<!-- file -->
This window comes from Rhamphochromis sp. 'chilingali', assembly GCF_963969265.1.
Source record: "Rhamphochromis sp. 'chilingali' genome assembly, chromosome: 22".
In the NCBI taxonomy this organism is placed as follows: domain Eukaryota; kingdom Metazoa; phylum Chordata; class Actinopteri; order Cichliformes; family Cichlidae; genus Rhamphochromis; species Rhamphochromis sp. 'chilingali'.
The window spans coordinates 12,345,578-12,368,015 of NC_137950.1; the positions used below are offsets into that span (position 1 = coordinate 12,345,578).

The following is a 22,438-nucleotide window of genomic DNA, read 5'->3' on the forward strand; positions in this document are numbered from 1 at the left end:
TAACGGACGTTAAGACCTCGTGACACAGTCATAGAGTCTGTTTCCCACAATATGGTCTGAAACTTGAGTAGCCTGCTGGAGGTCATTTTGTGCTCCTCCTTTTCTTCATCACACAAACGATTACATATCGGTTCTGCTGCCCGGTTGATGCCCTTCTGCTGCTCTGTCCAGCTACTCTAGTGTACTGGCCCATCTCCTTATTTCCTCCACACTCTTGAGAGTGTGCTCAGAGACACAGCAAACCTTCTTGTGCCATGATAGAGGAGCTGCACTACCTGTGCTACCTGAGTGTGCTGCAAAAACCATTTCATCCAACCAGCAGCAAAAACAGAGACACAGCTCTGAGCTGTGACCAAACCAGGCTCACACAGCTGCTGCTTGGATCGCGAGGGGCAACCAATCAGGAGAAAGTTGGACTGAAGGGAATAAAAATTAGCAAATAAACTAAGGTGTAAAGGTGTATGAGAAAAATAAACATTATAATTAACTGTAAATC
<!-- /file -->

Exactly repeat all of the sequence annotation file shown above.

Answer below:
This window comes from Rhamphochromis sp. 'chilingali', assembly GCF_963969265.1.
Source record: "Rhamphochromis sp. 'chilingali' genome assembly, chromosome: 22".
In the NCBI taxonomy this organism is placed as follows: domain Eukaryota; kingdom Metazoa; phylum Chordata; class Actinopteri; order Cichliformes; family Cichlidae; genus Rhamphochromis; species Rhamphochromis sp. 'chilingali'.
The window spans coordinates 12,345,578-12,368,015 of NC_137950.1; the positions used below are offsets into that span (position 1 = coordinate 12,345,578).

The following is a 22,438-nucleotide window of genomic DNA, read 5'->3' on the forward strand; positions in this document are numbered from 1 at the left end:
TAACGGACGTTAAGACCTCGTGACACAGTCATAGAGTCTGTTTCCCACAATATGGTCTGAAACTTGAGTAGCCTGCTGGAGGTCATTTTGTGCTCCTCCTTTTCTTCATCACACAAACGATTACATATCGGTTCTGCTGCCCGGTTGATGCCCTTCTGCTGCTCTGTCCAGCTACTCTAGTGTACTGGCCCATCTCCTTATTTCCTCCACACTCTTGAGAGTGTGCTCAGAGACACAGCAAACCTTCTTGTGCCATGATAGAGGAGCTGCACTACCTGTGCTACCTGAGTGTGCTGCAAAAACCATTTCATCCAACCAGCAGCAAAAACAGAGACACAGCTCTGAGCTGTGACCAAACCAGGCTCACACAGCTGCTGCTTGGATCGCGAGGGGCAACCAATCAGGAGAAAGTTGGACTGAAGGGAATAAAAATTAGCAAATAAACTAAGGTGTAAAGGTGTATGAGAAAAATAAACATTATAATTAACTGTAAATC